I’m starting to think that when I travel the last person I should travel with is me.
How do you bear it? With the tragedy in downtown Durham this past week with one loss of life, plus several at the Washington Navy Yard, and so many abroad, how do we bear it?
I’m not going to read “Fifty Shades of Grey” to John Michael.
But it’s not simply because the book is a work of erotic fiction or that my son is turning just four months old on Sunday.
That’d just be incredibly creepy.
Hello, my name is Neil and I’ll be your server this evening unless you want Bruce because he actually knows how to pronounce quinoa.
Picture it: Durham in 1944, during World War II. Soldiers in training at Camp Butner often came downtown, including a young man named Merle “Jack” Hammersley. You may have read my story in Saturday’s newspaper about him receiving his Bronze Star in a ceremony Friday. But there’s another great story, too -- a love story.
Every bill I receive pleads with me, on several sheets of paper, to go paperless. The bills implore me, they beseech me, they promise me 50 percent off on a second entrée of equal or lesser value if I would just pay my bills online.
Like coffee and singing along to the radio, books are one of the joys of life. Maybe I should stitch that on a decorative pillow. Books are part of my features coverage here at the newspaper, and a joy of my job is the opportunity to share a good literary find with readers.
In recent weeks, the University of Michigan rolled out yet another study that insists that Facebook makes people sad. Dig a little deeper, and one finds that the study focused only on 82 people out of 700 million Facebook users worldwide.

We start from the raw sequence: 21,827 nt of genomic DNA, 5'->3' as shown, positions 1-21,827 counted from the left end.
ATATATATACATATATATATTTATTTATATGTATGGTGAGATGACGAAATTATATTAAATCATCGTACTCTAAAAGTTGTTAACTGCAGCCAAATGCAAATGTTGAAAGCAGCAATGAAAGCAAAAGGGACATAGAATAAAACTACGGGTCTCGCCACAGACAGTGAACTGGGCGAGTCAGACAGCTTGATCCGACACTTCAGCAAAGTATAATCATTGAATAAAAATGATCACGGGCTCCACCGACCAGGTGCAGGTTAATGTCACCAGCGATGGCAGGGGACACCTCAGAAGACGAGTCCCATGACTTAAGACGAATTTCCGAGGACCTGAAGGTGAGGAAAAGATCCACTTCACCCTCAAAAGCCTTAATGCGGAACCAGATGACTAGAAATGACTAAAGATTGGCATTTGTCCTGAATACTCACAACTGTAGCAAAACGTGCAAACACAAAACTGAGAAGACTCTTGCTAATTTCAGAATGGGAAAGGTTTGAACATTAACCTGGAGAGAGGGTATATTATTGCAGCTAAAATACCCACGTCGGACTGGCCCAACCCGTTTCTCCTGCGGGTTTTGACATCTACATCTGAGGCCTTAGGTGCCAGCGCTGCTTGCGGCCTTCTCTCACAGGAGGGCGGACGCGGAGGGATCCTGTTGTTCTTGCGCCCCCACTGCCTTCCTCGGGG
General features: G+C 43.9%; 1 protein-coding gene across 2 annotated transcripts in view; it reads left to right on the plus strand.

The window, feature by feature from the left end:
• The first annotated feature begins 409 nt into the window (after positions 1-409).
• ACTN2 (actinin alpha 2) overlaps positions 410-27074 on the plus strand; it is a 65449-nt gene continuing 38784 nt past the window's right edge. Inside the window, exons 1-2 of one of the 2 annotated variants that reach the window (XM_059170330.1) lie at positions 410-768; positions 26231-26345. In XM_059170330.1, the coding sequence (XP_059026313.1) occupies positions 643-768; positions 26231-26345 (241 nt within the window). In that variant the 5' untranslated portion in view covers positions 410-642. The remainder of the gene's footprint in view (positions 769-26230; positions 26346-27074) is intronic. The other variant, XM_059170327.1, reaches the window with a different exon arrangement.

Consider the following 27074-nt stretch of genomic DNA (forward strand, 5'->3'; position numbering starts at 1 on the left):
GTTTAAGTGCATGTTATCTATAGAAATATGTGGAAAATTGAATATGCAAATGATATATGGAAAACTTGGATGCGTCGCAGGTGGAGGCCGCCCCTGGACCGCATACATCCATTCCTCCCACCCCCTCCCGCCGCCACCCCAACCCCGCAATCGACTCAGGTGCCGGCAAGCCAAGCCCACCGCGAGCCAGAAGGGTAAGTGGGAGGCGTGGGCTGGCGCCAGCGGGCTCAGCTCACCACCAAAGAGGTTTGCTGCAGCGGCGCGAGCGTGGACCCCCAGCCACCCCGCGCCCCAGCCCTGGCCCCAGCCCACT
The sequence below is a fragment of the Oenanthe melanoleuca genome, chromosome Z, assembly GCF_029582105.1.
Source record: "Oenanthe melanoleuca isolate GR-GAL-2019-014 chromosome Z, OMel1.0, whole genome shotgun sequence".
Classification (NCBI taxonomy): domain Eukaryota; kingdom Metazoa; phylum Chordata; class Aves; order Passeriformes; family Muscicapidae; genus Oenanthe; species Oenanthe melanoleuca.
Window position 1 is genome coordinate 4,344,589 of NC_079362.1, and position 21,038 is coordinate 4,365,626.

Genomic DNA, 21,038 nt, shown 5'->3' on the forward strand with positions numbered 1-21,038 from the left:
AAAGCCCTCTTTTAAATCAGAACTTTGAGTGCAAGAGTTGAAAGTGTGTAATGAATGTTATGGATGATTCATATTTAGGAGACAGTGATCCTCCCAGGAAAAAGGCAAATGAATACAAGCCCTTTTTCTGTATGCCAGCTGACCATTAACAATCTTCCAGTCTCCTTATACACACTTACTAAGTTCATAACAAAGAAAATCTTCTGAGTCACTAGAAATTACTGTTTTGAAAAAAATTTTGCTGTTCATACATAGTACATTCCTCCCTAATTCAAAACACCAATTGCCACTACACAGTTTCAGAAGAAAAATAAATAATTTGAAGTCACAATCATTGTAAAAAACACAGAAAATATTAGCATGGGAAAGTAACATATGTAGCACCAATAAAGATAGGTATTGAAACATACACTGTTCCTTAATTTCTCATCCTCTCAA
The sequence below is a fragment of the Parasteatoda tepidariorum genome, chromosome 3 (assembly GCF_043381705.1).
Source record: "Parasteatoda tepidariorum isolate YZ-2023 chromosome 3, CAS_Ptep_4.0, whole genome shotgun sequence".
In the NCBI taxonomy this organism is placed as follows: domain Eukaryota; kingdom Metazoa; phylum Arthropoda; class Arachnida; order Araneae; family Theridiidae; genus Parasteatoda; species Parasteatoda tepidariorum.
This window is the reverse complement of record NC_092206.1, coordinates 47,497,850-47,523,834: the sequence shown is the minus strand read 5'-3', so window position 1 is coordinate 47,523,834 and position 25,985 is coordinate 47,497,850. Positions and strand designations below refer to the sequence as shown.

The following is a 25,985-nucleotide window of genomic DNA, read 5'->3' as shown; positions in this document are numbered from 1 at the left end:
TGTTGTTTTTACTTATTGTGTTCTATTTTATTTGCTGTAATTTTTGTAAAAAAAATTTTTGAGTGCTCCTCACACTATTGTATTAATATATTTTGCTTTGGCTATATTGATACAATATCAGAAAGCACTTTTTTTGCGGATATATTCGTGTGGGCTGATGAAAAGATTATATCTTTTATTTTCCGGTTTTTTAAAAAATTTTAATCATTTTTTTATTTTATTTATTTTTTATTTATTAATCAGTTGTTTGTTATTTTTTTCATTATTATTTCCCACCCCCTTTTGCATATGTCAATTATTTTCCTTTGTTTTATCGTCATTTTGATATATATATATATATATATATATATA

That’s not much of a representative sampling. It’s like claiming to know all the species of trees in a vast forest based on a small scattering of leaves.
I’d like to apologize for my actions even though it really wasn’t my fault. What I did was a mistake even though it really wasn’t my responsibility. I have no one to blame but myself, although I would like to blame a number of others.
Kristen “Pally” Hrncirik probably stood out that day in Canal Winchester, Ohio, when she watched Stanley Kubrick’s “The Shining” in a movie theater with a bunch of her sixth-grade girlfriends.
It wouldn’t have just been because of how young she was at the time, in the audience for a movie based on Stephen King’s story of a winter caretaker going homicidally insane in a Colorado hotel.
No, it may have been the giggling.
In January, I interviewed illustrator Kadir Nelson about his new children’s book that pairs his beautiful paintings with an abridged version of the Rev. Martin Luther King Jr.’s “I Have a Dream” speech at the 1963 March on Washington for Jobs and Freedom. After I wrote my story, I gave the book to my son, who is now 5.
Welcome, new undergraduates.
If you’ve driven by Duke University lately, you’ve crawled your car through gravel on the wrong side of the road as work is being done on Duke University Road. I find this very interesting. The way rubberneckers look at car crashes, I look to see what the road crews are doing and what kind of equipment they’re using. Part is journalistic curiosity, most of it is being a parent and having a house full of toy versions of all those vehicles and action figures.
In 2006, I walked into the Prestonwood Country Club – my polling place at the time, when I lived in Cary – and offered my driver’s license along with my voter registration card to the poll worker.
“Oh, we don’t need that,” she said, waving off the license and perusing the registration card instead.
There are several things you expect from a house — that it be warm and comfortable, inviting and welcoming, and that it have a roof.